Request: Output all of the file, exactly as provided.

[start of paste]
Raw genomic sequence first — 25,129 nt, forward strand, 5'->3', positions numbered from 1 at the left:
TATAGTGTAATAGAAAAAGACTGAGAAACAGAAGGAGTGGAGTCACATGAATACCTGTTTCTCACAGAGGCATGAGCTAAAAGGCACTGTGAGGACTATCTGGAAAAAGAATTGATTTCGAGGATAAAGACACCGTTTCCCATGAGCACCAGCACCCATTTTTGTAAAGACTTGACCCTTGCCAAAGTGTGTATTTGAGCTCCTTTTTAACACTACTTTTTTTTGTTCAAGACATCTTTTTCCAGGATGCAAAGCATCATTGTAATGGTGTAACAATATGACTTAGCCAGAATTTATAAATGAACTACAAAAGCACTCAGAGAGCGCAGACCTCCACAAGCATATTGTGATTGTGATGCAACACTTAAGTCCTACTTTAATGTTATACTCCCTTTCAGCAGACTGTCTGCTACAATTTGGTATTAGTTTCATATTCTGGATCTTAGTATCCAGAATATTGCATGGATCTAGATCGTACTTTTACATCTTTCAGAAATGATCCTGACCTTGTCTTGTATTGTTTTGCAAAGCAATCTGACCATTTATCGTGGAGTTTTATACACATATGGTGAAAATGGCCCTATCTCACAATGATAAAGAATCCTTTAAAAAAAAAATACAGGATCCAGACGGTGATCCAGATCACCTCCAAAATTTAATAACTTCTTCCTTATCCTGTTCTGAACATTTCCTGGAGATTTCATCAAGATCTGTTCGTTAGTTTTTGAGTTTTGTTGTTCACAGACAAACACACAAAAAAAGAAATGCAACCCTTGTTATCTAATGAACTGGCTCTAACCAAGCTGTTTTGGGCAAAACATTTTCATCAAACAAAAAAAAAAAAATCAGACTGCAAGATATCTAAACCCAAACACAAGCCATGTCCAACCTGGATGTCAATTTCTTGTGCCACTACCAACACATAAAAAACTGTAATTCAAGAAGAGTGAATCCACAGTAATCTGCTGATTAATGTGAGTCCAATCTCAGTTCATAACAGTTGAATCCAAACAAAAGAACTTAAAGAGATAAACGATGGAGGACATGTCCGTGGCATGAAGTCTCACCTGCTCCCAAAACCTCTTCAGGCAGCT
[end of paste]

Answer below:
Raw genomic sequence first — 25,129 nt, forward strand, 5'->3', positions numbered from 1 at the left:
TATAGTGTAATAGAAAAAGACTGAGAAACAGAAGGAGTGGAGTCACATGAATACCTGTTTCTCACAGAGGCATGAGCTAAAAGGCACTGTGAGGACTATCTGGAAAAAGAATTGATTTCGAGGATAAAGACACCGTTTCCCATGAGCACCAGCACCCATTTTTGTAAAGACTTGACCCTTGCCAAAGTGTGTATTTGAGCTCCTTTTTAACACTACTTTTTTTTGTTCAAGACATCTTTTTCCAGGATGCAAAGCATCATTGTAATGGTGTAACAATATGACTTAGCCAGAATTTATAAATGAACTACAAAAGCACTCAGAGAGCGCAGACCTCCACAAGCATATTGTGATTGTGATGCAACACTTAAGTCCTACTTTAATGTTATACTCCCTTTCAGCAGACTGTCTGCTACAATTTGGTATTAGTTTCATATTCTGGATCTTAGTATCCAGAATATTGCATGGATCTAGATCGTACTTTTACATCTTTCAGAAATGATCCTGACCTTGTCTTGTATTGTTTTGCAAAGCAATCTGACCATTTATCGTGGAGTTTTATACACATATGGTGAAAATGGCCCTATCTCACAATGATAAAGAATCCTTTAAAAAAAAAATACAGGATCCAGACGGTGATCCAGATCACCTCCAAAATTTAATAACTTCTTCCTTATCCTGTTCTGAACATTTCCTGGAGATTTCATCAAGATCTGTTCGTTAGTTTTTGAGTTTTGTTGTTCACAGACAAACACACAAAAAAAGAAATGCAACCCTTGTTATCTAATGAACTGGCTCTAACCAAGCTGTTTTGGGCAAAACATTTTCATCAAACAAAAAAAAAAAAATCAGACTGCAAGATATCTAAACCCAAACACAAGCCATGTCCAACCTGGATGTCAATTTCTTGTGCCACTACCAACACATAAAAAACTGTAATTCAAGAAGAGTGAATCCACAGTAATCTGCTGATTAATGTGAGTCCAATCTCAGTTCATAACAGTTGAATCCAAACAAAAGAACTTAAAGAGATAAACGATGGAGGACATGTCCGTGGCATGAAGTCTCACCTGCTCCCAAAACCTCTTCAGGCAGCT